“I’m useless. I don’t have any gifts or talents to offer,” sadly this sentiment is strangely familiar for too many of us. Not everyone says it out loud, but we have all thought it at one time another. We are caught in a constant struggle with accurately understanding who we are because we of our short memories and our lack of commitment to grasp who God has made us to be. When we fail to get this, we will never believe or fully embrace or comprehend our true purpose for our work and more importantly our lives. In the article below, Dr. Art Lindsley, Vice President of Theological Initiatives for the Institute for Faith, Work, & Economics, helps us to remember, moves us along a path to understanding of ourselves and our work, and challenges us to take more seriously God’s creation.
There’s Nothing Ordinary About You
(by Art Lindsley)
Have you ever been asked in an interview, “What are your StrengthsFinder test results?”
Since the release of the book Now, Discover Your Strengths in 2001, and the updated edition StrengthsFinder 2.0 in 2008, more than one million people have read the book and taken the online test to learn about their unique set of strengths. This test and numerous others point to a growing interest in discovering our design and pursuing our calling.
I use a different approach in helping people discern their unique gifts and talents and have met with hundreds of people over the years to conduct in-depth vocational profiles.
While many I’ve met know they have unique “strengths” or gifts to uncover, others struggle to believe it.
“I’m useless. I don’t have any gifts or talents to offer,” one woman told me during a vocational profile with her.
Surprisingly, many people feel this way. Many of us have lost our sense of dignity and self-worth. As a result, we are blind to our own inherent creativity and God-given talents.
If we fail to see and believe in the dignity of ourselves and every human being, we will struggle to contribute to God’s call to creativity.
The Source of Our Dignity
Being made in the image of God, we have worth, value, and dignity that cannot be taken away from us. The cultural mandate in Genesis 1:26-28 twice reiterates that human beings are made in the image and likeness of God:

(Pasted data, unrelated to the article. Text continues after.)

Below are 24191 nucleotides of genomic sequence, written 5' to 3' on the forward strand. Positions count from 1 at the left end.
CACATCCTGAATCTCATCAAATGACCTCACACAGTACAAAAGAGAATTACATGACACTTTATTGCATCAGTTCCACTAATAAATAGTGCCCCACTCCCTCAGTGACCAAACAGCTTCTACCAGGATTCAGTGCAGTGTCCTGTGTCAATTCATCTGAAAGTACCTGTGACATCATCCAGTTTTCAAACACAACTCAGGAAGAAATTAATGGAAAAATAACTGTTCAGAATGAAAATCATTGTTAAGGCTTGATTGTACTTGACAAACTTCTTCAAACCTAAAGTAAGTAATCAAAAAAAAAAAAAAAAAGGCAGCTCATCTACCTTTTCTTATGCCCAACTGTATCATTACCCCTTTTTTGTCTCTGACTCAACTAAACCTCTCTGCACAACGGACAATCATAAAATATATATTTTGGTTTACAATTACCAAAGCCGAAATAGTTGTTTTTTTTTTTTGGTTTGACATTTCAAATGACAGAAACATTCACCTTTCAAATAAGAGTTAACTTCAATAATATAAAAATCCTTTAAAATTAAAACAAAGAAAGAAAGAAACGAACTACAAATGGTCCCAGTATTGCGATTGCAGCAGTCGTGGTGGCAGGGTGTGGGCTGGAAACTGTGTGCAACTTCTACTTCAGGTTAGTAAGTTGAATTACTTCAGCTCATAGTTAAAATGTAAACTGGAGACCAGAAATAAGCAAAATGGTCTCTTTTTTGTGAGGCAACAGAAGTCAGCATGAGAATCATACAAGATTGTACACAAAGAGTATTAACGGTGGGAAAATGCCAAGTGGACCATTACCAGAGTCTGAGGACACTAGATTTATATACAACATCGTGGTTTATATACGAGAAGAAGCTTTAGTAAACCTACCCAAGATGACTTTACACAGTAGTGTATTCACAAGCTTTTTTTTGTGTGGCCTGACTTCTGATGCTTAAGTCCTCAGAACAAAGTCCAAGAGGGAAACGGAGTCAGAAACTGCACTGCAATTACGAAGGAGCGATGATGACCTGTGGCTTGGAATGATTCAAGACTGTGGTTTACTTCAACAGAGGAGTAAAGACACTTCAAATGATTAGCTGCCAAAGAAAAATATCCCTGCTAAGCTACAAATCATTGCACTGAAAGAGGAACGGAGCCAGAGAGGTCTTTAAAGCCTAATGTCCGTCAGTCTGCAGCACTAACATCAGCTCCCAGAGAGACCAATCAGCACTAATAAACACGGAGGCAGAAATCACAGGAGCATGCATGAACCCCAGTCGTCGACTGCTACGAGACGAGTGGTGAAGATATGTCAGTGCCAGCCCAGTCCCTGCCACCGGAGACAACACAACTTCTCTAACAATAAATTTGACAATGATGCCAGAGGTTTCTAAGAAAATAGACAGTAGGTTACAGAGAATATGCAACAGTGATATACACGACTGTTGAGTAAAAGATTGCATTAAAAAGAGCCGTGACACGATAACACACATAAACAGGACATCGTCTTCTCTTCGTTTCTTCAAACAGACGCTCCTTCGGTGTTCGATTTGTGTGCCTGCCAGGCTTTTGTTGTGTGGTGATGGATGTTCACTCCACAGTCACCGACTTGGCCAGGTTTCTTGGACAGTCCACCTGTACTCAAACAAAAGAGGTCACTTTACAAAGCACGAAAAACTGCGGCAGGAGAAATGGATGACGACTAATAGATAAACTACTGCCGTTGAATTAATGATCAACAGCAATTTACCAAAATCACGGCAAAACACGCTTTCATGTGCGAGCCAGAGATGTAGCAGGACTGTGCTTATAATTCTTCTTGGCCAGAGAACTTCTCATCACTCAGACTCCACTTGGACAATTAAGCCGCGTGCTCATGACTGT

Then God said, ‘Let us make man in our own image according to our likeness…And God created man in his own image, in the image of God he created them; male and female he created them.
James 3:9 rebukes those who worship God with their mouths and yet curse someone else made in the likeness of God:
With the tongue we praise our Lord and Father, and with it we curse human beings, who have been made in God’s likeness.
What a failure to see the connection between the worthiness of God and cursing his image! When Christians bless God but curse those made in his image, they contradict themselves. They are failing to see the connection between the worthiness of God and the worth of people.
C.S. Lewis understood that God created every single individual to be unique and to reflect his image. In his famous sermon, “The Weight of Glory,” Lewis said,
There are no ordinary people. You have never met a mere mortal. Nations, cultures, arts, civilizations, they are to our life as the life of a gnat. But it is immortals whom we joke with, work with, marry, snub and exploit—immortal horrors or everlasting splendors.
Lewis lived out this idea that “there are no ordinary people” by writing personal, handwritten letters to everyone who wrote to him, by giving away all his royalties, honoraria, and half his meager salary.